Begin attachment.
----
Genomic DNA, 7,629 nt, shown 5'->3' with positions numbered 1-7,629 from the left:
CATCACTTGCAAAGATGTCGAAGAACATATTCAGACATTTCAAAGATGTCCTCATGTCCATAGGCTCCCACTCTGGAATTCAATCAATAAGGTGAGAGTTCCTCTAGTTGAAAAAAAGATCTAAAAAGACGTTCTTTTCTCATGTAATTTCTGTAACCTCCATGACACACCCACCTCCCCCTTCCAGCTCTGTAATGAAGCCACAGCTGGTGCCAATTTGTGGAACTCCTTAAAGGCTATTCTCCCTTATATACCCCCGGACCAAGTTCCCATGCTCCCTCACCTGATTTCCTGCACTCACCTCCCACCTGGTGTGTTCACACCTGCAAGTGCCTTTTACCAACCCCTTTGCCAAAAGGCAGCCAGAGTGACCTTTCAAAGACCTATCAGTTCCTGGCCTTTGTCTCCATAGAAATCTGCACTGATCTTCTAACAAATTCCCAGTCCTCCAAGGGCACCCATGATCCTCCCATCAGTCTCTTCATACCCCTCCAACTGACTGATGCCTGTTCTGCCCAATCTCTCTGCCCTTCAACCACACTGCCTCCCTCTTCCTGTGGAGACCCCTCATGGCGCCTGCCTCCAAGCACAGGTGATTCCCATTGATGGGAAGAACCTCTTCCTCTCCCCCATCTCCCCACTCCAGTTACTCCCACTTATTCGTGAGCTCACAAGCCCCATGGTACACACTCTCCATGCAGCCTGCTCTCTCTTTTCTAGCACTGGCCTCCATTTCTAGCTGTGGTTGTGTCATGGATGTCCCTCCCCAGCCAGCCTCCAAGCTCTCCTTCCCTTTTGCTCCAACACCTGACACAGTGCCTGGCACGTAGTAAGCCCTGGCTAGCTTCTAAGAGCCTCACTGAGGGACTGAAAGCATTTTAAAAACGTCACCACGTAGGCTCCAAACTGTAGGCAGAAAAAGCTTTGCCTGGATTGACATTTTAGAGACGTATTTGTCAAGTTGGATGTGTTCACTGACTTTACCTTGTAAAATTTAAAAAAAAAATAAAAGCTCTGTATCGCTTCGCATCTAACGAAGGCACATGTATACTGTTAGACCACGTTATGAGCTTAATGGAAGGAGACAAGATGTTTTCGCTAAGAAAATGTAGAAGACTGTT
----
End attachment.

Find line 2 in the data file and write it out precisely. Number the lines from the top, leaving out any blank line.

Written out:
CATCACTTGCAAAGATGTCGAAGAACATATTCAGACATTTCAAAGATGTCCTCATGTCCATAGGCTCCCACTCTGGAATTCAATCAATAAGGTGAGAGTTCCTCTAGTTGAAAAAAAGATCTAAAAAGACGTTCTTTTCTCATGTAATTTCTGTAACCTCCATGACACACCCACCTCCCCCTTCCAGCTCTGTAATGAAGCCACAGCTGGTGCCAATTTGTGGAACTCCTTAAAGGCTATTCTCCCTTATATACCCCCGGACCAAGTTCCCATGCTCCCTCACCTGATTTCCTGCACTCACCTCCCACCTGGTGTGTTCACACCTGCAAGTGCCTTTTACCAACCCCTTTGCCAAAAGGCAGCCAGAGTGACCTTTCAAAGACCTATCAGTTCCTGGCCTTTGTCTCCATAGAAATCTGCACTGATCTTCTAACAAATTCCCAGTCCTCCAAGGGCACCCATGATCCTCCCATCAGTCTCTTCATACCCCTCCAACTGACTGATGCCTGTTCTGCCCAATCTCTCTGCCCTTCAACCACACTGCCTCCCTCTTCCTGTGGAGACCCCTCATGGCGCCTGCCTCCAAGCACAGGTGATTCCCATTGATGGGAAGAACCTCTTCCTCTCCCCCATCTCCCCACTCCAGTTACTCCCACTTATTCGTGAGCTCACAAGCCCCATGGTACACACTCTCCATGCAGCCTGCTCTCTCTTTTCTAGCACTGGCCTCCATTTCTAGCTGTGGTTGTGTCATGGATGTCCCTCCCCAGCCAGCCTCCAAGCTCTCCTTCCCTTTTGCTCCAACACCTGACACAGTGCCTGGCACGTAGTAAGCCCTGGCTAGCTTCTAAGAGCCTCACTGAGGGACTGAAAGCATTTTAAAAACGTCACCACGTAGGCTCCAAACTGTAGGCAGAAAAAGCTTTGCCTGGATTGACATTTTAGAGACGTATTTGTCAAGTTGGATGTGTTCACTGACTTTACCTTGTAAAATTTAAAAAAAAAATAAAAGCTCTGTATCGCTTCGCATCTAACGAAGGCACATGTATACTGTTAGACCACGTTATGAGCTTAATGGAAGGAGACAAGATGTTTTCGCTAAGAAAATGTAGAAGACTGTT